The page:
The Spring Festival tradition has spread worldwide. And nowadays, almost every major city in the United States has a Chinatown. But what isn’t well known, is the Chinese diaspora to Dixie: that’s a historic nickname for the U.S. Deep South.
From the state of Mississippi, CGTN’s Sean Callebs reports on efforts to preserve this story through oral history.
The Mississippi Delta Chinese Heritage Museum displays some retail relics – simple items, from a simple time. But it’s also a chapter in large part missing from pages of history books of the U.S. Deep south.
“These are some of the grocery store that were around the Mississippi delta,” Emily Jones, an employee of the museum introduced to us.
The store names and the old black-and-white photos are proof of a deep connection with china, in the Mississippi delta.
In the late 1800’s and early part of the 20th century, hundreds of Chinese men came to the deep south – lured by promises of riches, by replacing slave labor, and picking cotton on plantations.
“They never really intended to stay,” Jones says. “It became the buffer between black and white and that significant story has followed Chinese families the time they have been in the delta.”
It’s about hundreds of Chinese family members, in just a few decades, and dozens of grocery stores. Jones says the Chinese work ethic led these U.S. immigrants to leave the cotton fields and open small grocery stores all over Mississippi.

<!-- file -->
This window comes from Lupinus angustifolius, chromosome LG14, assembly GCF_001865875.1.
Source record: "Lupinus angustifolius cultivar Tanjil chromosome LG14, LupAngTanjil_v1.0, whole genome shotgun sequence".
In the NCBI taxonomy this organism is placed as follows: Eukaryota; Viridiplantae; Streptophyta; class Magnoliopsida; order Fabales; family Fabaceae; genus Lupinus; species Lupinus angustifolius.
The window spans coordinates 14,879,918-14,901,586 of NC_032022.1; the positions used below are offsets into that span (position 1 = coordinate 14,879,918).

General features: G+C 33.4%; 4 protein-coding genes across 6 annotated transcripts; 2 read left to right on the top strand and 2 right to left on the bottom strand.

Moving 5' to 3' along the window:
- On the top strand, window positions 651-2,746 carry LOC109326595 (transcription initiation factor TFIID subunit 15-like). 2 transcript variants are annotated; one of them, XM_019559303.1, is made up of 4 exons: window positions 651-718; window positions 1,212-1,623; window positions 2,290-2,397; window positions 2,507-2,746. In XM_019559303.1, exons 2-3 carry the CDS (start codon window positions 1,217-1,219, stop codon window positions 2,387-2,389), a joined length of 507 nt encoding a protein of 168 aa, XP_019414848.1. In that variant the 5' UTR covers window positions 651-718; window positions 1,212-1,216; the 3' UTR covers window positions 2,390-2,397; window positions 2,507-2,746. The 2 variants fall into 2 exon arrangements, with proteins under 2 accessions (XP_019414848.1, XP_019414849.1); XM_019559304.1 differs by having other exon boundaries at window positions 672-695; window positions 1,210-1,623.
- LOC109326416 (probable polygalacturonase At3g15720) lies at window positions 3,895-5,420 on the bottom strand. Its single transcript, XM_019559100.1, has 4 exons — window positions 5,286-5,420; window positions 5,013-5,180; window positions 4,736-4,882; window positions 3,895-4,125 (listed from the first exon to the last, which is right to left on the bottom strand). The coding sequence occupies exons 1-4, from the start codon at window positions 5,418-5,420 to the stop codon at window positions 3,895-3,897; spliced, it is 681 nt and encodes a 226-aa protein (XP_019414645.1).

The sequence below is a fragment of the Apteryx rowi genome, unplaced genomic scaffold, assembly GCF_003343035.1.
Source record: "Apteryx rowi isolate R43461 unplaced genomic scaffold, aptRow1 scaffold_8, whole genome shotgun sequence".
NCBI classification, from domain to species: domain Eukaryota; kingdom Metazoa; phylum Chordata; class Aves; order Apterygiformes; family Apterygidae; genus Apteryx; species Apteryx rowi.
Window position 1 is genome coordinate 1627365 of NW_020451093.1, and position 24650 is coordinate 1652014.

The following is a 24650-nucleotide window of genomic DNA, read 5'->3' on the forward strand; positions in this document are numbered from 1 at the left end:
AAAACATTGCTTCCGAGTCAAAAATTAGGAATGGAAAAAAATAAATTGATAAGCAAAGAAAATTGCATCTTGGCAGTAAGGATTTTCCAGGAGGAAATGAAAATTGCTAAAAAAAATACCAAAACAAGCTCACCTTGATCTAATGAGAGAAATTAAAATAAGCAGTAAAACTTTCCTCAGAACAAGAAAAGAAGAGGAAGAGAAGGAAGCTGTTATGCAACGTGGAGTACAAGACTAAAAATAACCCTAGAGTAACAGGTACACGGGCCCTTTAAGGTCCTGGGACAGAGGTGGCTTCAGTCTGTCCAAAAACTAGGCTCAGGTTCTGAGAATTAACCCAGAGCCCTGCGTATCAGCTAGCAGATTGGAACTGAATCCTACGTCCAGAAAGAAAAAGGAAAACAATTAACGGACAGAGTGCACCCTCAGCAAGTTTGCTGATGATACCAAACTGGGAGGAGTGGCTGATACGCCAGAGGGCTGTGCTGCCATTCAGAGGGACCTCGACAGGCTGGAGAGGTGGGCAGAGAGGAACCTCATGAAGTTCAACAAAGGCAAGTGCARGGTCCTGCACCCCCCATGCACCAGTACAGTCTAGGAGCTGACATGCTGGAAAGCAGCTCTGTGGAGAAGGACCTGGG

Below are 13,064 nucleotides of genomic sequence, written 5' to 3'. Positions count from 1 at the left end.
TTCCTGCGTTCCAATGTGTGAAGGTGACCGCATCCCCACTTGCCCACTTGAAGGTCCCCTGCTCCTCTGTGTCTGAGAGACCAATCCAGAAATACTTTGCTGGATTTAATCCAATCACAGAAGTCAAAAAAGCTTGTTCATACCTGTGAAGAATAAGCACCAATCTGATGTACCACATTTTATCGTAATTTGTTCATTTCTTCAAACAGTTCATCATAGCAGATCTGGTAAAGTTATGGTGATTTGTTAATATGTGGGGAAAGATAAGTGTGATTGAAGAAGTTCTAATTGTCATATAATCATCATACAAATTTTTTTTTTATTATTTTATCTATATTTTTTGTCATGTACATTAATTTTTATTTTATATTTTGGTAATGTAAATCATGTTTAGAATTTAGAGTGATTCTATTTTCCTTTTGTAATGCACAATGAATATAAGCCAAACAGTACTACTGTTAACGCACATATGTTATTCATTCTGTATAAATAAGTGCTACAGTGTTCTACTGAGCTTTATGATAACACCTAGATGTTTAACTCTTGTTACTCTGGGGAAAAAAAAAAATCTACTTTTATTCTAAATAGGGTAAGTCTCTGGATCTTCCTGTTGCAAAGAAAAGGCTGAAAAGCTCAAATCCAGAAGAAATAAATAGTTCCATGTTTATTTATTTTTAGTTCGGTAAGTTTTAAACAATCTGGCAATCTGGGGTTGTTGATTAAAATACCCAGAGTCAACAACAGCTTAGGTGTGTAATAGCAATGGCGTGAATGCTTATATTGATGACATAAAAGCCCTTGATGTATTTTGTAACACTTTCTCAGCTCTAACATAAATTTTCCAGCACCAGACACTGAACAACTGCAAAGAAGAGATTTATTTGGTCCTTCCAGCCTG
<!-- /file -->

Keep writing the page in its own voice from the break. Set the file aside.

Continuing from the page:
For the past several years, Emily Jones has been preserving the oral history through the Mississippi Delta Chinese Heritage Museum.
“We are interviewing Mrs. Lee. Do you understand this will be stored in the Mississippi Delta Archives? Yes, I do.” This is from an archived sound clip.
Harry and Jerome Seu worked in the family store as little more than toddlers. Today, 74-year-old Harry and 79-year-old Jerome, still run the Min Sang Grocery Store.
“It was bad. It was bad.” Jerome remembers racism. That came with being non-white in the deep U.S. South.
But he says the children found a way to cope. “We got to play with the black kids. We didn’t think about races. We’d get together and play games together.”
At the height, there were more than 50 small Chinese-American grocery stores in Greenville, Mississippi. But that was a long time ago. Today, there are just a couple. And with the owners of Min Sang Grocery thinking about retiring soon, it will be a big loss to the community. It is also a graphic example of why it is so important to preserve the oral history of the rich heritage in this region.
Lucille Joe’s parents ran a grocery store in Marks, Mississippi. Then, in a small house connected to back of the store, she raised her two sons: Stephen – now a dentist, and Raymond – an IT specialist.
“I loved working in the grocery store, and it was fun to me,” Stephen Joe says. “I loved all aspects of it. I loved stocking shelves. I liked cutting meat. I was probably a professional butcher by the time I was 13-years-old.”
Stephen and his wife Helen have three young successful daughters. The Joe’s say the reason there are no more Chinese grocers is simple – their parents wanted them to have better lives, and leave the Mississippi delta.
“My parents instilled in us, that we had to have a great education,” Helen says. “Go to school, do well in school.”
It wasn’t easy for the older generations. But they overcame racism and poverty. One thing the Joe’s are keeping is that Mississippi accent, as thick as molasses.
“It’s the funniest thing when sometimes they are not looking at you and they hear someone speaking in a southern accent. They turn around and ask who said that. Then they realize it came from me or Stephen, and they are just shocked – an oriental with a southern accent.”
And, at the end of the day, preserving their story in their voice is what it is all about.
“If you don’t tell your story, somebody else will and they may not tell it the right way,” Helen says. “Without the nucleus of stories, we would not be able to tell what is happening in all these pictures.”